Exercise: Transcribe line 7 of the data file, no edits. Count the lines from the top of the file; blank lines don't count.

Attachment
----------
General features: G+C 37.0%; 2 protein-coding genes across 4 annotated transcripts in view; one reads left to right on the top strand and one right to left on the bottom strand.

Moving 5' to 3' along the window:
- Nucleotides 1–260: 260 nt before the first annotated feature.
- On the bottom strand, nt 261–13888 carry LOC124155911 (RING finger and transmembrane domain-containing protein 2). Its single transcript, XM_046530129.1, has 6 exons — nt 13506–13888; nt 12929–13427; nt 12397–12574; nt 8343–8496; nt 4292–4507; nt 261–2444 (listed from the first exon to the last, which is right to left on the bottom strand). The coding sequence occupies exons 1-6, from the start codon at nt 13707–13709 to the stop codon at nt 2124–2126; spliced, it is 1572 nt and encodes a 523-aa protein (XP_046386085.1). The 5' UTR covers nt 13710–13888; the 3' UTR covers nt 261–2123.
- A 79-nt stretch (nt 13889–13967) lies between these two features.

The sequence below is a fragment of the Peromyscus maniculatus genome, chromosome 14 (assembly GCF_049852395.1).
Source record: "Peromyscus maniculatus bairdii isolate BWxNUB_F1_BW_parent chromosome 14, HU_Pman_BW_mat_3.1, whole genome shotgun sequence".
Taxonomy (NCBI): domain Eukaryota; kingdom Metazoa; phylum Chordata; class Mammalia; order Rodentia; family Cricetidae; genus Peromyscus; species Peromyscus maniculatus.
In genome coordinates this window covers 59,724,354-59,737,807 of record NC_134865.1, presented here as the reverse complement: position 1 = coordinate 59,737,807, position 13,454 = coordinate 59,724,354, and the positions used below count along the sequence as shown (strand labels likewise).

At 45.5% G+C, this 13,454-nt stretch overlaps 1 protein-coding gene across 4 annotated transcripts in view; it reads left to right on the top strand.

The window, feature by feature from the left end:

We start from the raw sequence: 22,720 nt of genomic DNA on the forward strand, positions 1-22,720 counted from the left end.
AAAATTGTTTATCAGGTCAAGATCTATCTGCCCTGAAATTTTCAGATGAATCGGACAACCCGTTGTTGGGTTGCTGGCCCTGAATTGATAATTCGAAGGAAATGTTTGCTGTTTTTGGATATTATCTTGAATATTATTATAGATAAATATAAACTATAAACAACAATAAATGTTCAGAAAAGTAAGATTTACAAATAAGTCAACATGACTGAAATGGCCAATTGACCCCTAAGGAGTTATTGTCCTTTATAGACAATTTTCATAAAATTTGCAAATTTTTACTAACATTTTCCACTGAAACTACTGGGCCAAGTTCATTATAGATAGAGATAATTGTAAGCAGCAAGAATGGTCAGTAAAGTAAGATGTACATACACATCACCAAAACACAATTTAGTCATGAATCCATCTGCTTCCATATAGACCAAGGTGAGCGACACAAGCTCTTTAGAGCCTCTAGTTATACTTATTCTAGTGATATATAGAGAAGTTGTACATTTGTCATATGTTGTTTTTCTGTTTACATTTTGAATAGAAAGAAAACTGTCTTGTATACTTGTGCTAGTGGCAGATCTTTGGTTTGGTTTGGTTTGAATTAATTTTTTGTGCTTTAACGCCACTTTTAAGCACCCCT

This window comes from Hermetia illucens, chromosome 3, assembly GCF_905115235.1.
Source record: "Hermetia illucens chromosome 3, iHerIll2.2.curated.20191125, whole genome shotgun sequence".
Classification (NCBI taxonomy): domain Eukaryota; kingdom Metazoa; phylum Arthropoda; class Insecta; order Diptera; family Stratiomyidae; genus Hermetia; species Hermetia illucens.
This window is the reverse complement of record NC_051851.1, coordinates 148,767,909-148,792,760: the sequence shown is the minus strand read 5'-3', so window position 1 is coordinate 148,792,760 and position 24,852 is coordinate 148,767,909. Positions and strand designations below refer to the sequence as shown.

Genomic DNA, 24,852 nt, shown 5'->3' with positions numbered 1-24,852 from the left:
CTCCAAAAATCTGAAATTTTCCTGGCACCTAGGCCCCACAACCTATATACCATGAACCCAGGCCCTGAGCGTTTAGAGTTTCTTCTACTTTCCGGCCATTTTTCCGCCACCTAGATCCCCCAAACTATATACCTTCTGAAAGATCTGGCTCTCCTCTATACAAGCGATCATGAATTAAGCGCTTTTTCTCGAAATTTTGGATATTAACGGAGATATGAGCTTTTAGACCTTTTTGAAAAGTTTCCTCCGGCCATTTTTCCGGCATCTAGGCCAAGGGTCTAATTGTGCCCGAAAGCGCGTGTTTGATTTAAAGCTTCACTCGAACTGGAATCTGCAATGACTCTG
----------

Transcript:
Source record: "Peromyscus maniculatus bairdii isolate BWxNUB_F1_BW_parent chromosome 14, HU_Pman_BW_mat_3.1, whole genome shotgun sequence".